Ryan McConnell

Ryan McConnell is a former federal prosecutor who focuses his practice on corporate compliance issues, internal investigations, and white-collar criminal defense. Following his government service, Ryan worked as a partner at three international law firms conducting internal investigations representing clients in lengthy regulatory investigations, before opening his own firm focused on building world-class compliance programs.

Today, Ryan advises clients in industries ranging from eCommerce to energy on how to use empirical data to leverage internal resources and create risk-based compliance programs—routinely traveling to Europe, Latin America, Asia, and Africa. His clients are spread around the globe and range in size from 15,000 to 2.2 million employees, covering subject matters from anti-corruption to privacy.

Outside of his law practice, Ryan teaches international corporate compliance at the University of Houston Law Center. Before starting his own firm, he also taught criminal procedure for half a decade (including while as an Assistant U.S. Attorney), and in 2011 he was named faculty member of the year by the UH Advocates. His corporate compliance course was featured on the Wall Street Journal’s Law Blog and other trade publications for its innovative approach of teaching compliance as a process framework as opposed to viewing compliance through the lens of one specific subject matter. Ryan also writes the popular Risky Business column for Corporate Counsel magazine—where he discusses compliance and risk issues as well as other regulatory and in-house topics. Over the past decade, Ryan has written several law review articles on corporate charging and nearly a hundred articles for Corporate Counsel magazine.

Ryan regularly speaks at conferences around the U.S. on risk-based compliance programs, including the Directors’ College at Stanford University in Palo Alto and Ethisphere’s Global Ethics Summit in New York. From 2011 to 2013, Ryan organized an Ethics and Compliance Symposium at the University of Houston Law Center that received national attention in publications ranging from Corporate Counsel to the Wall Street Journal. In 2011, he led an empirical study that analyzed the codes of conduct of Fortune 500 companies that the University of Houston Law Center took over in 2014 with three years of data on corporate codes of conduct. His research on deferred and non-prosecution agreements was mentioned in two separate New York Times articles and cited by Congress in an effort to institute reform for corporate charging. For the past six years, he has been listed on Ethisphere’s list of Attorneys Who Matter. He is also named in the Who’s Who global list of Business Crime Defense lawyers.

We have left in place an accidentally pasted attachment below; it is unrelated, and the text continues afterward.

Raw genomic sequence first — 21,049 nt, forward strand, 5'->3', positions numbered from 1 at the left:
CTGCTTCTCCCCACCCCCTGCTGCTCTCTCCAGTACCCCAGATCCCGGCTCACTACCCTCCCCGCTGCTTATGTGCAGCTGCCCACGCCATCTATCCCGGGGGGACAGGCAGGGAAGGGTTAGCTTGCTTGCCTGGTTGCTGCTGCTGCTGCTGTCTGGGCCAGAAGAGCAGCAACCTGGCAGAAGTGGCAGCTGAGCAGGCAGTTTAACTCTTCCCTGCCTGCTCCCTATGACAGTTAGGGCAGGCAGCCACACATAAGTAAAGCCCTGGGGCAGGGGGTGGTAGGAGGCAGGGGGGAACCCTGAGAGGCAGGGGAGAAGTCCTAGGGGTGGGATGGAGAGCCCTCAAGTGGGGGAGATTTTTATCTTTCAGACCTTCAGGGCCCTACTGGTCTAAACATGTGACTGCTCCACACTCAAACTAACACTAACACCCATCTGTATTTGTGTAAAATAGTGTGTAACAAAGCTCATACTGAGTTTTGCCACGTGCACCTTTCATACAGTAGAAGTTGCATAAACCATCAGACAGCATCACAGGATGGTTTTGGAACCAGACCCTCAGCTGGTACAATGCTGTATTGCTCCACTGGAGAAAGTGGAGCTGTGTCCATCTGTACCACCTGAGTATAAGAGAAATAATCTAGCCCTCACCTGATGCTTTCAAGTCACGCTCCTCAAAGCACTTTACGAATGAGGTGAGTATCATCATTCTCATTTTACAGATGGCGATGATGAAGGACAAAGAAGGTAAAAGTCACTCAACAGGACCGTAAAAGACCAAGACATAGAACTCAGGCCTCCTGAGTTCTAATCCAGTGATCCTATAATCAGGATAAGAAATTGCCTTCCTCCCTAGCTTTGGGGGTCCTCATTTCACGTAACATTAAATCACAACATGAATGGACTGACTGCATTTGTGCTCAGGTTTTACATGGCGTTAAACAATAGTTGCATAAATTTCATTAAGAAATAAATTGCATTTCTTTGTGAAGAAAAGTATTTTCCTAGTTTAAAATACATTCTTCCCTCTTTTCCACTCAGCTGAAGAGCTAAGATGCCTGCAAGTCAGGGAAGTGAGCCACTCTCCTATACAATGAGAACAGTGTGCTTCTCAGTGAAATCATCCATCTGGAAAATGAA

Before entering private practice, Ryan served as an Assistant U.S. Attorney in Louisiana and Houston. As part of the U.S. Attorney’s Office Organized Crime Strike Force in Houston, Ryan tried numerous criminal cases and conducted significant grand jury investigations of international scope on matters ranging from violations of U.S. trade laws to complex fraud. He also regularly briefed and argued criminal appeals before the U.S. Court of Appeals for the Fifth Circuit. In addition to his trial work, Ryan participated in the planning and execution of undercover operations to enforce U.S. trade controls and was involved in some of the most significant worksite enforcement investigations in the United States. Ryan was also involved in training Department of Justice (DOJ) federal prosecutors at the DOJ National Advocacy Center in Columbia, South Carolina, including preparing DOJ training materials on criminal procedure, corporate compliance, and charging.

Ryan began his career as a law clerk for Judge John C. Godbold of the U.S. Court of Appeals for the Eleventh Circuit.



Washington University School of Law in St. Louis, JD, 2003 (Order of the Coif)

Louisiana State University, BA, 2000

Bar Admissions

State Bar of Texas

State Bar of New York

U.S. District Court for the Southern District of Texas

U.S. District Court for the Southern and Eastern Districts of New York

U.S. Court of Appeals – Second, Fifth, and Eleventh Circuits

U.S. District Court for the Middle District of Louisiana